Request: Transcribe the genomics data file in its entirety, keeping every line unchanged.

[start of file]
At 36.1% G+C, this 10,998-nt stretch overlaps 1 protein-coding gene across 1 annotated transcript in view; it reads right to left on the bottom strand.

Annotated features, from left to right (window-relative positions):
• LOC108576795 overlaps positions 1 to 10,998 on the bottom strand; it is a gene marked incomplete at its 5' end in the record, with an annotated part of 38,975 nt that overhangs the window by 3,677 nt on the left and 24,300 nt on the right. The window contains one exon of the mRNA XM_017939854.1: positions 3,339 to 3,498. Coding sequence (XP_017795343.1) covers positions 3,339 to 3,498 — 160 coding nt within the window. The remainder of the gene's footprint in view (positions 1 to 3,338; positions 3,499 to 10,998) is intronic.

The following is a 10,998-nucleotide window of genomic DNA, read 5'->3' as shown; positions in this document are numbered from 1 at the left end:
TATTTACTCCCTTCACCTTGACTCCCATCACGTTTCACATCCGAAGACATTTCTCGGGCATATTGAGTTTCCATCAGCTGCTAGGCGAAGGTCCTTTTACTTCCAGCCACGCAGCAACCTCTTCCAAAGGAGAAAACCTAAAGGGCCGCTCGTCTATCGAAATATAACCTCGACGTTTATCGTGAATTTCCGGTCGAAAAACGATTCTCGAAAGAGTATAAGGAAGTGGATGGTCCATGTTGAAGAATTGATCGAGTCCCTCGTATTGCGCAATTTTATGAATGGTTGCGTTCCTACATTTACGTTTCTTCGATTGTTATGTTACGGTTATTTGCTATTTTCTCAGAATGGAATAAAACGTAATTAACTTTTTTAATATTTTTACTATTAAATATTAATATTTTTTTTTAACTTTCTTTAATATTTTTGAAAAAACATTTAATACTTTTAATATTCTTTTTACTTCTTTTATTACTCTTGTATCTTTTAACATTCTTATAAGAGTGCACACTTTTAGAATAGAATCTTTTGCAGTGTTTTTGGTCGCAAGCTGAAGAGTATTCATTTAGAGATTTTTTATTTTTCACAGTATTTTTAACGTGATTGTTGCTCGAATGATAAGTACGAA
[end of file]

At 36.1% G+C, this 10,998-nt stretch overlaps 1 protein-coding gene across 1 annotated transcript in view; it reads right to left on the bottom strand.

Annotated features, from left to right (window-relative positions):
• LOC108576795 overlaps positions 1 to 10,998 on the bottom strand; it is a gene marked incomplete at its 5' end in the record, with an annotated part of 38,975 nt that overhangs the window by 3,677 nt on the left and 24,300 nt on the right. The window contains one exon of the mRNA XM_017939854.1: positions 3,339 to 3,498. Coding sequence (XP_017795343.1) covers positions 3,339 to 3,498 — 160 coding nt within the window. The remainder of the gene's footprint in view (positions 1 to 3,338; positions 3,499 to 10,998) is intronic.

The following is a 10,998-nucleotide window of genomic DNA, read 5'->3' as shown; positions in this document are numbered from 1 at the left end:
TATTTACTCCCTTCACCTTGACTCCCATCACGTTTCACATCCGAAGACATTTCTCGGGCATATTGAGTTTCCATCAGCTGCTAGGCGAAGGTCCTTTTACTTCCAGCCACGCAGCAACCTCTTCCAAAGGAGAAAACCTAAAGGGCCGCTCGTCTATCGAAATATAACCTCGACGTTTATCGTGAATTTCCGGTCGAAAAACGATTCTCGAAAGAGTATAAGGAAGTGGATGGTCCATGTTGAAGAATTGATCGAGTCCCTCGTATTGCGCAATTTTATGAATGGTTGCGTTCCTACATTTACGTTTCTTCGATTGTTATGTTACGGTTATTTGCTATTTTCTCAGAATGGAATAAAACGTAATTAACTTTTTTAATATTTTTACTATTAAATATTAATATTTTTTTTTAACTTTCTTTAATATTTTTGAAAAAACATTTAATACTTTTAATATTCTTTTTACTTCTTTTATTACTCTTGTATCTTTTAACATTCTTATAAGAGTGCACACTTTTAGAATAGAATCTTTTGCAGTGTTTTTGGTCGCAAGCTGAAGAGTATTCATTTAGAGATTTTTTATTTTTCACAGTATTTTTAACGTGATTGTTGCTCGAATGATAAGTACGAA